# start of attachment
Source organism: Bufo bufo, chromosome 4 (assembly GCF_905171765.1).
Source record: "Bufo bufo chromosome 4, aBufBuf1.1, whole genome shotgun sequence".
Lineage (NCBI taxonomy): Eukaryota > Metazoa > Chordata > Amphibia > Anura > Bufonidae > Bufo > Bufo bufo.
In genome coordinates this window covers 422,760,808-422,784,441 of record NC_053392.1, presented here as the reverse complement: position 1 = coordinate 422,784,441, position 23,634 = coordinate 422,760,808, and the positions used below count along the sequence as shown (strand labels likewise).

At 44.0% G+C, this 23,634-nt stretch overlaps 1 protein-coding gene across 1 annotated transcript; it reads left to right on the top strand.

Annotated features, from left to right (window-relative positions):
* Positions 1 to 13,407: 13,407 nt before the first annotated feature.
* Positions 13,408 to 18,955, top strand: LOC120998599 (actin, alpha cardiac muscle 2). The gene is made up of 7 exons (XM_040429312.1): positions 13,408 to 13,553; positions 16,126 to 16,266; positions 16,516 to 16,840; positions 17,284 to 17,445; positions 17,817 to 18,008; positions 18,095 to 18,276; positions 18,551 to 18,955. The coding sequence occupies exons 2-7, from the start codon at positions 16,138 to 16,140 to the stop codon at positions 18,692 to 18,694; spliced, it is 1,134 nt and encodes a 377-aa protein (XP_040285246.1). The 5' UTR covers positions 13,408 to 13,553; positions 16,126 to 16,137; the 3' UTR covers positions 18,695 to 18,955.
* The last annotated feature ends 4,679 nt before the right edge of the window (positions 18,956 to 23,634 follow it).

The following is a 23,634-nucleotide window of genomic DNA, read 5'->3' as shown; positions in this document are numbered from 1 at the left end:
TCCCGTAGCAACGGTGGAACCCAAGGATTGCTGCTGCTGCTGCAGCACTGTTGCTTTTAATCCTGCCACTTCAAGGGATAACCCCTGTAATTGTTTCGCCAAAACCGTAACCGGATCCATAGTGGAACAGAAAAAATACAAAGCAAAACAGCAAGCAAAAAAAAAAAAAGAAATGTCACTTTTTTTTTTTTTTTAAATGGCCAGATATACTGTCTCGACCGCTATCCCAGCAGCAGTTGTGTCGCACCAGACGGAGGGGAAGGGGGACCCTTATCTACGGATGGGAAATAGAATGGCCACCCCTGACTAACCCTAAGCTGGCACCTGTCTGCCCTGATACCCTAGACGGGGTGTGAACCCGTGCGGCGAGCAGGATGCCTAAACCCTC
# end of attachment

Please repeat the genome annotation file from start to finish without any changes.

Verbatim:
Source organism: Bufo bufo, chromosome 4 (assembly GCF_905171765.1).
Source record: "Bufo bufo chromosome 4, aBufBuf1.1, whole genome shotgun sequence".
Lineage (NCBI taxonomy): Eukaryota > Metazoa > Chordata > Amphibia > Anura > Bufonidae > Bufo > Bufo bufo.
In genome coordinates this window covers 422,760,808-422,784,441 of record NC_053392.1, presented here as the reverse complement: position 1 = coordinate 422,784,441, position 23,634 = coordinate 422,760,808, and the positions used below count along the sequence as shown (strand labels likewise).

At 44.0% G+C, this 23,634-nt stretch overlaps 1 protein-coding gene across 1 annotated transcript; it reads left to right on the top strand.

Annotated features, from left to right (window-relative positions):
* Positions 1 to 13,407: 13,407 nt before the first annotated feature.
* Positions 13,408 to 18,955, top strand: LOC120998599 (actin, alpha cardiac muscle 2). The gene is made up of 7 exons (XM_040429312.1): positions 13,408 to 13,553; positions 16,126 to 16,266; positions 16,516 to 16,840; positions 17,284 to 17,445; positions 17,817 to 18,008; positions 18,095 to 18,276; positions 18,551 to 18,955. The coding sequence occupies exons 2-7, from the start codon at positions 16,138 to 16,140 to the stop codon at positions 18,692 to 18,694; spliced, it is 1,134 nt and encodes a 377-aa protein (XP_040285246.1). The 5' UTR covers positions 13,408 to 13,553; positions 16,126 to 16,137; the 3' UTR covers positions 18,695 to 18,955.
* The last annotated feature ends 4,679 nt before the right edge of the window (positions 18,956 to 23,634 follow it).

The following is a 23,634-nucleotide window of genomic DNA, read 5'->3' as shown; positions in this document are numbered from 1 at the left end:
TCCCGTAGCAACGGTGGAACCCAAGGATTGCTGCTGCTGCTGCAGCACTGTTGCTTTTAATCCTGCCACTTCAAGGGATAACCCCTGTAATTGTTTCGCCAAAACCGTAACCGGATCCATAGTGGAACAGAAAAAATACAAAGCAAAACAGCAAGCAAAAAAAAAAAAAGAAATGTCACTTTTTTTTTTTTTTTAAATGGCCAGATATACTGTCTCGACCGCTATCCCAGCAGCAGTTGTGTCGCACCAGACGGAGGGGAAGGGGGACCCTTATCTACGGATGGGAAATAGAATGGCCACCCCTGACTAACCCTAAGCTGGCACCTGTCTGCCCTGATACCCTAGACGGGGTGTGAACCCGTGCGGCGAGCAGGATGCCTAAACCCTC